Buying a gaming machine is no longer as challenging as a game of Tetris. Thanks to smaller chips and lighter hardware, now you can buy a gaming powerhouse in laptop form without having the piece together the hardware yourself. Gaming laptops have made PC gaming so much more accessible, and you can easily find machines with high-resolution displays and the latest graphics cards without breaking the bank.
As you start your shopping journey, you'll soon learn that not all gaming laptops offer the same perks. Some are more powerful than others, and though most can handle your favorite first-person shooter with ease, not all of them are so efficient with battery life. The same goes for budget gaming laptops, which may offer the performance you need but skimp on things like the display and keyboard comfort.
You don't have to go shopping in the dark. We’ve tested the latest high-performance and budget gaming laptops to figure out what's worth the money. We tested everything from graphics capabilities to battery life, to whether the computer can moonlight as a productivity machine. Whether you're looking to spend as little as $800 or as much as $2500, there's something out that's perfectly capable of playing all the latest titles and then some.
Of the 13 gaming laptops we tested, the best overall is the Alienware M15(available at Amazon for $1,750.99). We found that this machine ticked all the boxes: it had the best battery life of the high-end graphics cards we tested, was one of the lightest gaming laptops we've carried to and fro, and was the most consistent in our benchmarks.
These are the best gaming laptops we tested ranked, in order:
For the title of the best all-around gaming laptop, we considered benchmark results and overall gaming performance, in addition to how long the machine lasts out in the wild on a single charge. We found the Alienware M15 to fit all the criteria.
The Alienware M15 unit we tested has an Nvidia GTX 2070 graphics card, coupled with last year's Intel Core i7-8750H processor and 16GB of RAM. At under five pounds, the M15 can be used on the road or docked at your desk. It offers a ton of ports, including an HDMI port, a mini-display port, a Thunderbolt port for external hard drives, and what Alienware refers to as a Graphics Amplifier Port. The latter is part of the new trend in gaming laptops that enables you to tether an external enclosure with additional graphics hardware. We did not test that particular feature, but its mere existence helps future-proof the package a bit.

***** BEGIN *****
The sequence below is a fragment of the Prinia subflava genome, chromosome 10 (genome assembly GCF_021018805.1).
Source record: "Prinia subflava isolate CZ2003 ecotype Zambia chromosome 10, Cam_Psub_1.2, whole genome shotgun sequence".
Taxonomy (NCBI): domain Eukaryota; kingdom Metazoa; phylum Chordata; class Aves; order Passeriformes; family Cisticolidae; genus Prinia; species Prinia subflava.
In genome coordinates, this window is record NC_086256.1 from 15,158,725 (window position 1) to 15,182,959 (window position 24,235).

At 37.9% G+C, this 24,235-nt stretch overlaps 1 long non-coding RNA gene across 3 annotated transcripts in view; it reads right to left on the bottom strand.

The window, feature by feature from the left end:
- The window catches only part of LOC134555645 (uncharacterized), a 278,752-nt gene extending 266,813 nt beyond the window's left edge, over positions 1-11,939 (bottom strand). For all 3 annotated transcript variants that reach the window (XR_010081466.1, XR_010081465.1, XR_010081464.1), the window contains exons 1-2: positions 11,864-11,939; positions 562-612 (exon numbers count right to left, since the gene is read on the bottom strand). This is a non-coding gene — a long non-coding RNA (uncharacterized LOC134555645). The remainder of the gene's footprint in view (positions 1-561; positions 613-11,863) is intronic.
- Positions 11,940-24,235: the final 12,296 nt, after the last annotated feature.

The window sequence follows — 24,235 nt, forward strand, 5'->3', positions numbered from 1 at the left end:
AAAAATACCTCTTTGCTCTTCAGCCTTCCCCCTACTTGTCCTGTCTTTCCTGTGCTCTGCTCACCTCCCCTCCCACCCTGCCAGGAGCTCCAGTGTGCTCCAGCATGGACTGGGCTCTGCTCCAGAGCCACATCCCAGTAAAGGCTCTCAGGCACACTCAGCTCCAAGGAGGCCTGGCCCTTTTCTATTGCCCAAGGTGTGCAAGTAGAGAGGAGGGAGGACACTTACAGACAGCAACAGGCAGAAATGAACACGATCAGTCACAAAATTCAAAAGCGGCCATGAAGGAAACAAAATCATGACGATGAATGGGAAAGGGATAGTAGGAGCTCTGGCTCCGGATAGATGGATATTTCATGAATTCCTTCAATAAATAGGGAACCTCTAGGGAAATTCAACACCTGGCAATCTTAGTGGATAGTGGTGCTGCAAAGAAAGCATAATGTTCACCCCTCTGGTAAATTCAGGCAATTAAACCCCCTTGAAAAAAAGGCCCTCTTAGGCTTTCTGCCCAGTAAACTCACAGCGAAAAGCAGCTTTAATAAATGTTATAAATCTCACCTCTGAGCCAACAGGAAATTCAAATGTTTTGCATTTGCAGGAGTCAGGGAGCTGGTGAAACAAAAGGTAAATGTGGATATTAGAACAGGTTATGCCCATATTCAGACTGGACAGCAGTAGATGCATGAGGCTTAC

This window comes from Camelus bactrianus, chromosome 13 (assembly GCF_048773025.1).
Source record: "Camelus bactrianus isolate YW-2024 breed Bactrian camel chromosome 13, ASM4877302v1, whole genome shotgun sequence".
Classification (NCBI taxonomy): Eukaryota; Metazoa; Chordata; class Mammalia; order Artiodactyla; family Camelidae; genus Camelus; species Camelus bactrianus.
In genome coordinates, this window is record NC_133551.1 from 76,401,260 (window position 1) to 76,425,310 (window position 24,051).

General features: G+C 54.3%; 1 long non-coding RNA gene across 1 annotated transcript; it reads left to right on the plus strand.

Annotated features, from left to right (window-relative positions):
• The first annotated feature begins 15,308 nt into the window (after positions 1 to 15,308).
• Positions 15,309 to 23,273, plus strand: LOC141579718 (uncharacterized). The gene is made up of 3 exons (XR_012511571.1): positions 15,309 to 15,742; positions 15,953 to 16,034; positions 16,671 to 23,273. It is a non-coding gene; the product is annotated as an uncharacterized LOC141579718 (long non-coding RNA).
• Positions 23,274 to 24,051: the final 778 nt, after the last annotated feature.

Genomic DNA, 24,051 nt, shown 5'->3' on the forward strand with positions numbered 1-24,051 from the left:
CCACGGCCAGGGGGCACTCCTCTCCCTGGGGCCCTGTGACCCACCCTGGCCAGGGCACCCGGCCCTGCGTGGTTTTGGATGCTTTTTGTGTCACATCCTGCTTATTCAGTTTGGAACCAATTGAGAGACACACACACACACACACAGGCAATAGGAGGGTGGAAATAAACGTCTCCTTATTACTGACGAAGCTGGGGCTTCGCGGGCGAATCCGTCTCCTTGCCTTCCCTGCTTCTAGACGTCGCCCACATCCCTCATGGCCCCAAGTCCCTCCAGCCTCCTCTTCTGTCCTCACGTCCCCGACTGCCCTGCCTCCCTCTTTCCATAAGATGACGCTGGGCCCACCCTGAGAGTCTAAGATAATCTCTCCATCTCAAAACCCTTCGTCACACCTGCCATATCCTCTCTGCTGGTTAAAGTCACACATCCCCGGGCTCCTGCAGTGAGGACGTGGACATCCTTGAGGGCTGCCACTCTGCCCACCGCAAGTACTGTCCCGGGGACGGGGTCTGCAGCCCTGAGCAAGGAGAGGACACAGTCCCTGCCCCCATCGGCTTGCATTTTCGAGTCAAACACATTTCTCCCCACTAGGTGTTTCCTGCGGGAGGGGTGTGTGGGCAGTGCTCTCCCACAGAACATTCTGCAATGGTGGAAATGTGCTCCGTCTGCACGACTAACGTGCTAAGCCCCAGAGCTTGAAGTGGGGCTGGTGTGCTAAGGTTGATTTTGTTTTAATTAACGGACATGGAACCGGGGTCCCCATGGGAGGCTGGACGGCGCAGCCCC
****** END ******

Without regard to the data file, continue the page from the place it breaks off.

The M15's 15.6-inch full HD display with 144Hz refresh rate and an anti-glare screen is truly a delight. It's enjoyable for both long bouts of travel in your favorite RPG or for binge-watching the content that's collecting dust on your streaming shelf. The M15's keyboard is also the most comfortable of the bunch, though it doesn't offer any fancy backlighting. The relative ease of tapping around the keyboard makes it feel like less of a machine meant for gaming and more like a laptop meant for getting things done. The battery life for this laptop is also impeccable—compared to the status quo—and managed up to four hours of continuous web browsing and playtime.
The Alienware M15 isn't priced too high, either. It starts at $2000 for the configuration mentioned here. Or you can spend $500 more to grab the version with the latest Intel Core i7-9750H processor, which will help future-proof the laptop even further down the line.
Just because you're buying a gaming laptop on a strict budget doesn't mean you have to skimp on the features. The Acer Nitro 7 is an excellent example of how to save money and equip yourself with the kind of hardware that will play your favorite games and help you get things done.
The Nitro 7 has the latest Intel Core i7-9750H processor along with an Nvidia GTX 1650 graphics card and 16GB of RAM. Like its pricier competition, it also offers a 15.6-inch Full HD display with 144Hz refresh rate, which means games are as smooth as they are on our high-end pick. While it wasn't a significant performer in our benchmarks, it was still pretty capable of maintaining high frame rates in games like Metro 2033 and Rise of the Tomb Raider. It boasts impeccable battery life, too, with up to four hours of continuous use before it requires a charge.
Perhaps the only caveat of the Nitro 7 is the same issue that plagues other gaming laptops. The lack of physical buttons on the trackpad makes it hard to play some games without an additional mouse.
I'm Florence Ion, a contributor here at Reviewed. Over a decade ago, I started my career interning for a PC magazine and benchmarking powerful machines. But gone are the days I used to put together my gaming rig. I've since switched over to laptops because they're more portable and they save me a ton of room in my tiny office. And gaming laptops, in particular, offer everything I need to run my business and engage in a bit of playtime when I'm not feeling particularly motivated.